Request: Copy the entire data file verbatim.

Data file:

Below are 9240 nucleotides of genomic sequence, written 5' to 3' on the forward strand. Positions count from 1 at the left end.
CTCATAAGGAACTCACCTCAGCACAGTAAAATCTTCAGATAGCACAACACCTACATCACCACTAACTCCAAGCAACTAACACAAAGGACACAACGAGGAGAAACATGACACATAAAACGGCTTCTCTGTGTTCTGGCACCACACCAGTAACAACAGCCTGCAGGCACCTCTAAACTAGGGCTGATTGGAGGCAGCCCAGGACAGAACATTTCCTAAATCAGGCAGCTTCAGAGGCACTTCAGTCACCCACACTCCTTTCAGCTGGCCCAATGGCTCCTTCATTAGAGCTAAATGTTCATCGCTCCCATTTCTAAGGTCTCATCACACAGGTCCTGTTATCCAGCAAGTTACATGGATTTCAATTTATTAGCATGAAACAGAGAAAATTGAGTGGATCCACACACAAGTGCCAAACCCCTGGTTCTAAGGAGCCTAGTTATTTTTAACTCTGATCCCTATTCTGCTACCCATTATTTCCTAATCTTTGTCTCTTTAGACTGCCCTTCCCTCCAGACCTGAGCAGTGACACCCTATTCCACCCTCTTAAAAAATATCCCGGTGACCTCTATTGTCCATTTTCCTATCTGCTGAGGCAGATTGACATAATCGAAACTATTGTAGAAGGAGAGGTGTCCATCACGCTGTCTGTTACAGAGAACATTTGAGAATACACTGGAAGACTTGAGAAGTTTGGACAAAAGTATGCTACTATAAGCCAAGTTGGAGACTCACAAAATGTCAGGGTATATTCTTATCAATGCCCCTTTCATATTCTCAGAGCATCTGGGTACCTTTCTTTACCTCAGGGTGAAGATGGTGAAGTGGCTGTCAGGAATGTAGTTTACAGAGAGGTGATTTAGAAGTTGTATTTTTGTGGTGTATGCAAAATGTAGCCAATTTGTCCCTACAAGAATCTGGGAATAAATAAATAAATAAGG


Below are 9240 nucleotides of genomic sequence, written 5' to 3' on the forward strand. Positions count from 1 at the left end.
CTCATAAGGAACTCACCTCAGCACAGTAAAATCTTCAGATAGCACAACACCTACATCACCACTAACTCCAAGCAACTAACACAAAGGACACAACGAGGAGAAACATGACACATAAAACGGCTTCTCTGTGTTCTGGCACCACACCAGTAACAACAGCCTGCAGGCACCTCTAAACTAGGGCTGATTGGAGGCAGCCCAGGACAGAACATTTCCTAAATCAGGCAGCTTCAGAGGCACTTCAGTCACCCACACTCCTTTCAGCTGGCCCAATGGCTCCTTCATTAGAGCTAAATGTTCATCGCTCCCATTTCTAAGGTCTCATCACACAGGTCCTGTTATCCAGCAAGTTACATGGATTTCAATTTATTAGCATGAAACAGAGAAAATTGAGTGGATCCACACACAAGTGCCAAACCCCTGGTTCTAAGGAGCCTAGTTATTTTTAACTCTGATCCCTATTCTGCTACCCATTATTTCCTAATCTTTGTCTCTTTAGACTGCCCTTCCCTCCAGACCTGAGCAGTGACACCCTATTCCACCCTCTTAAAAAATATCCCGGTGACCTCTATTGTCCATTTTCCTATCTGCTGAGGCAGATTGACATAATCGAAACTATTGTAGAAGGAGAGGTGTCCATCACGCTGTCTGTTACAGAGAACATTTGAGAATACACTGGAAGACTTGAGAAGTTTGGACAAAAGTATGCTACTATAAGCCAAGTTGGAGACTCACAAAATGTCAGGGTATATTCTTATCAATGCCCCTTTCATATTCTCAGAGCATCTGGGTACCTTTCTTTACCTCAGGGTGAAGATGGTGAAGTGGCTGTCAGGAATGTAGTTTACAGAGAGGTGATTTAGAAGTTGTATTTTTGTGGTGTATGCAAAATGTAGCCAATTTGTCCCTACAAGAATCTGGGAATAAATAAATAAATAAGG